Imagine a trailblazing filmmaker, named Jorgen Leth back in the 1960’s, now retired and settling for a peaceful, unobtrusive life in Haiti during present time. Then suddenly, a young menacing art film director named Lars Von Trier, decides to ruin his daily routine, challenging him to recreate his superb 12-minute black and white film “The Perfect Human” that he created way, way back with the whimsical rules and limitations of Von Trier’s own concoction.
And why is this so? Maybe Von Tier wanted to see if the rusty gears in Leth’s brilliant mind was still working, despite years of unpractice. Was his mentor still able to generate flabbergasting experimental films of dogma, perfection and splendor? Would all Leth’s future works still seem to be perfect?
Maybe he just wanted to see what Leth could still add up to the plate of art cinema.
And maybe it was not perfection he was looking for because he was already used to that.
Maybe Von Tier was looking for something more profound from Leth—something more natural.
Maybe something more human.
It is enthralling to witness camaraderie between two filmmakers, one master, one student, switching roles from one moment to another, bickering over the need to set creative boundaries when creating a film.
In this film, one sees how a filmmaker works around the random conditions of the weather, the location, and the cultural situation of where, when and what they are shooting. The Five Obstructions is said to be a perverse game of one-upmanship given the various situations where both would display their mastery on their crafts.
Moreover, Von Tier projects the film with a raw and clean wisp of documentary style shooting with natural lighting, sounds and shakey camera movement, showing the reality of filmmaking which is disheveled, convoluted and frustrating.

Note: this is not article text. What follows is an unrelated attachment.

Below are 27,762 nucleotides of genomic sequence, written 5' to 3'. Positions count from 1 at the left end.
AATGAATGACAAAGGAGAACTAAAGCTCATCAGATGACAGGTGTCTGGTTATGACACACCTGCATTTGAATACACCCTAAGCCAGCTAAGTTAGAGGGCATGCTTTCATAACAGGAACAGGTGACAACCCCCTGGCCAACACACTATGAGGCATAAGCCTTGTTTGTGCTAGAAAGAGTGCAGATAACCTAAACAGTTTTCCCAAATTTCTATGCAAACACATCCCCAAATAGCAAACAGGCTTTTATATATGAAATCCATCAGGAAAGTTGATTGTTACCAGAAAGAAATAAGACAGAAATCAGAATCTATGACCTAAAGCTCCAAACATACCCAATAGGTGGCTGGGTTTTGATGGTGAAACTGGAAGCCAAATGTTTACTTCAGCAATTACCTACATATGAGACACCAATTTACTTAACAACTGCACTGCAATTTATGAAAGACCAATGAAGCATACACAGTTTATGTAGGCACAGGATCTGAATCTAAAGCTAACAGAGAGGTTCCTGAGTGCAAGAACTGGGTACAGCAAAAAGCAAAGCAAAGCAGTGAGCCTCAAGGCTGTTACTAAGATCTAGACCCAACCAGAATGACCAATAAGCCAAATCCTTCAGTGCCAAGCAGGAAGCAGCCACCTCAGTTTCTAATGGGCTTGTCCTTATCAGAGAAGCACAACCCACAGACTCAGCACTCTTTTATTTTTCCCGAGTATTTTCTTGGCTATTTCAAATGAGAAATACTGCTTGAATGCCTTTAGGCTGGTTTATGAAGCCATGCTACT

A 12 frame film,  a film shot in the worst place on Earth without showing its misery,  a free-style film contradictory to Leth’s filmmaking style, and  an animated film which really challenged Leth— Lars Von Trier frets that his master, Leth, is attempting to make the films too good. He grouses repeatedly, desiring to see the evolution of Leth from being too perfect to being human. Von Tier expressed how everything was structured to its ultimate refinement and there was no room for flaws in Leth’s craft.
This film raises awareness about Jorgen Leth’s legacy that is not as widely recognized like the other European films that has been well-respected all through out the years. Moreover, the 5th obstruction seems to be a film created by Von Tier himself, showcasing the entire journey of Leth, remaking his piece again and again with utmost craftsmanship. The showcase of Leth’s talent in a film recreated five times over shows how an artist evolves together with his art as time progresses. And given this documentation of raw and messy and exasperating filmmaking, comes the reality of what makes a filmmaker perfectly a filmmaker and what makes a human perfectly human.